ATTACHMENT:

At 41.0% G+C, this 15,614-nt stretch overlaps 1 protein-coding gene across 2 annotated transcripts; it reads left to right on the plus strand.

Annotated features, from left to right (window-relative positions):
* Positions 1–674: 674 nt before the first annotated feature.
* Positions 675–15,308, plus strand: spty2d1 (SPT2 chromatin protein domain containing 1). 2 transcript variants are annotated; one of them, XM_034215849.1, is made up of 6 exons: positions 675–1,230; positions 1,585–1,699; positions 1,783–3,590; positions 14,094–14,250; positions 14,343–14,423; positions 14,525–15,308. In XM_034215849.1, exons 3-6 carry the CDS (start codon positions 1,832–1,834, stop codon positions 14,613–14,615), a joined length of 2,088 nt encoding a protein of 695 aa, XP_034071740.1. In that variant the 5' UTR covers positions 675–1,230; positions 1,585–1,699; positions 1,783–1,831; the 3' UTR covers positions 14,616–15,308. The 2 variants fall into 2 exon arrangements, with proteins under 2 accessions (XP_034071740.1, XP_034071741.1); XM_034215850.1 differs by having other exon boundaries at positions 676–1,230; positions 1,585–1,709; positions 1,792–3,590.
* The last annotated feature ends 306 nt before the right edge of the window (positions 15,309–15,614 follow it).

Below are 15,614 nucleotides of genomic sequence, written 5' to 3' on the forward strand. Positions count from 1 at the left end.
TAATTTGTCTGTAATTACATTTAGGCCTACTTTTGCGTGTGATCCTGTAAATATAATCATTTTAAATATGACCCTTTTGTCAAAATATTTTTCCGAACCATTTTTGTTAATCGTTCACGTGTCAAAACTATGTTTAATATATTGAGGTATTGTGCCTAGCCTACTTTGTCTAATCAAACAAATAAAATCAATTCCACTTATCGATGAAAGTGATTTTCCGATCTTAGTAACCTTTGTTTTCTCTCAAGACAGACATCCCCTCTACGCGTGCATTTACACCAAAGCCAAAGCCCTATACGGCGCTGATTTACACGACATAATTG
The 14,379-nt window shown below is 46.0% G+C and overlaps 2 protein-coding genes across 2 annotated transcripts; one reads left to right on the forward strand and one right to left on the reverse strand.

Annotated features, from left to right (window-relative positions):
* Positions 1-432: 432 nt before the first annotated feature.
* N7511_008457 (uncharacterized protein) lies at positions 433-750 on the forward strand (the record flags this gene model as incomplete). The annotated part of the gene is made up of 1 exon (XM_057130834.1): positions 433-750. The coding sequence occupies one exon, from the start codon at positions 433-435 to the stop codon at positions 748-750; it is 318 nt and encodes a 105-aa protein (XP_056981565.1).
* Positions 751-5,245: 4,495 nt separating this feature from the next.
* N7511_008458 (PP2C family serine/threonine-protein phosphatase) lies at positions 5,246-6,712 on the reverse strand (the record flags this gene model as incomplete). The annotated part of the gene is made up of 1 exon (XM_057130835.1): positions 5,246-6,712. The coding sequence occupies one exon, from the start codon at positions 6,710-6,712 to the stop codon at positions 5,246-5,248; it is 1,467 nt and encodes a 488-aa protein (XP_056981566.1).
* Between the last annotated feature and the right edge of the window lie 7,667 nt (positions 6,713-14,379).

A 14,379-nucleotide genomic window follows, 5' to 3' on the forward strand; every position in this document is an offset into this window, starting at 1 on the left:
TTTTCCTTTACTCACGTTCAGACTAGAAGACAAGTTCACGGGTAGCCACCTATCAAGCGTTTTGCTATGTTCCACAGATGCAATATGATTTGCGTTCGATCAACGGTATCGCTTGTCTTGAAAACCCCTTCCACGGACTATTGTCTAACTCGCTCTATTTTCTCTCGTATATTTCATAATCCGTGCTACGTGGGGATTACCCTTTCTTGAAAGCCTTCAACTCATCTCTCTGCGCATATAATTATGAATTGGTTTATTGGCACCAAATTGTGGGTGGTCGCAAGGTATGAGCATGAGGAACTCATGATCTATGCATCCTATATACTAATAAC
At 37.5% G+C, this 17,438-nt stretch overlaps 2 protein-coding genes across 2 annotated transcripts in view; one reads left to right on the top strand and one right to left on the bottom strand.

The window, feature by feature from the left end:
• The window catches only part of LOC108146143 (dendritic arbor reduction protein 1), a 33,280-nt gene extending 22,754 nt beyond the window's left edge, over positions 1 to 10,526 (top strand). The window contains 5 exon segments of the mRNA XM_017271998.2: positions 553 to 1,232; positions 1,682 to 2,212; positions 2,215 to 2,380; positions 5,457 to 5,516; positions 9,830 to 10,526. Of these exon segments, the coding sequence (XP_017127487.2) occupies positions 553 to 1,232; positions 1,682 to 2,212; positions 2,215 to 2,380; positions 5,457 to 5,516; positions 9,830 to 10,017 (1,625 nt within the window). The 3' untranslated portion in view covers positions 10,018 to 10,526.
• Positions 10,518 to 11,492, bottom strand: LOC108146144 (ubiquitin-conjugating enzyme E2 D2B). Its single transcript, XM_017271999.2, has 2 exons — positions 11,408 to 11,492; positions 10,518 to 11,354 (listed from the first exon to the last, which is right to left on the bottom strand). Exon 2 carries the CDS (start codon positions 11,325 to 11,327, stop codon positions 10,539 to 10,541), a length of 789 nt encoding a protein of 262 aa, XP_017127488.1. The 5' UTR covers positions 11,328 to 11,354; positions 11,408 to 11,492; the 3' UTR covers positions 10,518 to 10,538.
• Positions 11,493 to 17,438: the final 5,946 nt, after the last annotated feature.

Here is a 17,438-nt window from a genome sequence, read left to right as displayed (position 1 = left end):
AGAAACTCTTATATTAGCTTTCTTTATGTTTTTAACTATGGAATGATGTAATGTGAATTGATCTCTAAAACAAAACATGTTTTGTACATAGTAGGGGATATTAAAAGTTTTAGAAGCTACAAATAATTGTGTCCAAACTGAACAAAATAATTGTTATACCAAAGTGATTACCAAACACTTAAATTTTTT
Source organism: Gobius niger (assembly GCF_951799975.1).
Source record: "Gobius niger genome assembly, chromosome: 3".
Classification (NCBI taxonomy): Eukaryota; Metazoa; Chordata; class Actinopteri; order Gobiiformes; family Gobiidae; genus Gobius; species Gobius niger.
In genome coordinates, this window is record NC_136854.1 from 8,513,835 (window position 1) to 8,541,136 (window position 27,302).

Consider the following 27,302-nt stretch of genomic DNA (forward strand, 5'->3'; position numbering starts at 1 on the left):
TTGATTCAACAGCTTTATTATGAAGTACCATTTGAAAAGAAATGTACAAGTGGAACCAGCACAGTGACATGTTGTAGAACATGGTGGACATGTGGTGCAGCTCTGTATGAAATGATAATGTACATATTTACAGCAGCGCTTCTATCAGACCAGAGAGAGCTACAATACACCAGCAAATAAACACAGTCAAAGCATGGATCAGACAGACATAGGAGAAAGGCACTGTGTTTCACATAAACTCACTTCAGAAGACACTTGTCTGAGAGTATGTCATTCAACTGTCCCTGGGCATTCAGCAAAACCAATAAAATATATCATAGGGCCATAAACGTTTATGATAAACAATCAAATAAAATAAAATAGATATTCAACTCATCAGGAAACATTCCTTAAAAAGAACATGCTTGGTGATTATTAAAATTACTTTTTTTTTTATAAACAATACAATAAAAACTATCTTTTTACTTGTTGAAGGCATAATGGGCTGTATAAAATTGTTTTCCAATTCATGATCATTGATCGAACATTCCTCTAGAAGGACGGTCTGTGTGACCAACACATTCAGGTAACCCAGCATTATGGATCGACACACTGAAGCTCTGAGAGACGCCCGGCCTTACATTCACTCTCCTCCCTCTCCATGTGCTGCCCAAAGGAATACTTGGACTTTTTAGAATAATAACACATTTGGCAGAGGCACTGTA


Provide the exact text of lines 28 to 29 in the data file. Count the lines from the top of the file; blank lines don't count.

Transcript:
Consider the following 27,302-nt stretch of genomic DNA (forward strand, 5'->3'; position numbering starts at 1 on the left):
TTGATTCAACAGCTTTATTATGAAGTACCATTTGAAAAGAAATGTACAAGTGGAACCAGCACAGTGACATGTTGTAGAACATGGTGGACATGTGGTGCAGCTCTGTATGAAATGATAATGTACATATTTACAGCAGCGCTTCTATCAGACCAGAGAGAGCTACAATACACCAGCAAATAAACACAGTCAAAGCATGGATCAGACAGACATAGGAGAAAGGCACTGTGTTTCACATAAACTCACTTCAGAAGACACTTGTCTGAGAGTATGTCATTCAACTGTCCCTGGGCATTCAGCAAAACCAATAAAATATATCATAGGGCCATAAACGTTTATGATAAACAATCAAATAAAATAAAATAGATATTCAACTCATCAGGAAACATTCCTTAAAAAGAACATGCTTGGTGATTATTAAAATTACTTTTTTTTTTATAAACAATACAATAAAAACTATCTTTTTACTTGTTGAAGGCATAATGGGCTGTATAAAATTGTTTTCCAATTCATGATCATTGATCGAACATTCCTCTAGAAGGACGGTCTGTGTGACCAACACATTCAGGTAACCCAGCATTATGGATCGACACACTGAAGCTCTGAGAGACGCCCGGCCTTACATTCACTCTCCTCCCTCTCCATGTGCTGCCCAAAGGAATACTTGGACTTTTTAGAATAATAACACATTTGGCAGAGGCACTGTA